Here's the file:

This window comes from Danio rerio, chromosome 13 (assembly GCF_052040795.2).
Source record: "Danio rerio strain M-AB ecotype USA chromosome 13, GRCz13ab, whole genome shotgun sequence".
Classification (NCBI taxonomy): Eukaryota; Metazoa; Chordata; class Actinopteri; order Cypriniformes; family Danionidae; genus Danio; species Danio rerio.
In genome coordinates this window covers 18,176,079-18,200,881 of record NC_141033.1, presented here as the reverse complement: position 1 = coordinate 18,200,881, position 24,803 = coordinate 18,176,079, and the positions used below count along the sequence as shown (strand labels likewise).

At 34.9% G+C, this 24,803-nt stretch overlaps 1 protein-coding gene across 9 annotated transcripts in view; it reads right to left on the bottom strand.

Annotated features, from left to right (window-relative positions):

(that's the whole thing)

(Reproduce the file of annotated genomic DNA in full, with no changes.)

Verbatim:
This window comes from Danio rerio, chromosome 13 (assembly GCF_052040795.2).
Source record: "Danio rerio strain M-AB ecotype USA chromosome 13, GRCz13ab, whole genome shotgun sequence".
Classification (NCBI taxonomy): Eukaryota; Metazoa; Chordata; class Actinopteri; order Cypriniformes; family Danionidae; genus Danio; species Danio rerio.
In genome coordinates this window covers 18,176,079-18,200,881 of record NC_141033.1, presented here as the reverse complement: position 1 = coordinate 18,200,881, position 24,803 = coordinate 18,176,079, and the positions used below count along the sequence as shown (strand labels likewise).

At 34.9% G+C, this 24,803-nt stretch overlaps 1 protein-coding gene across 9 annotated transcripts in view; it reads right to left on the bottom strand.

Annotated features, from left to right (window-relative positions):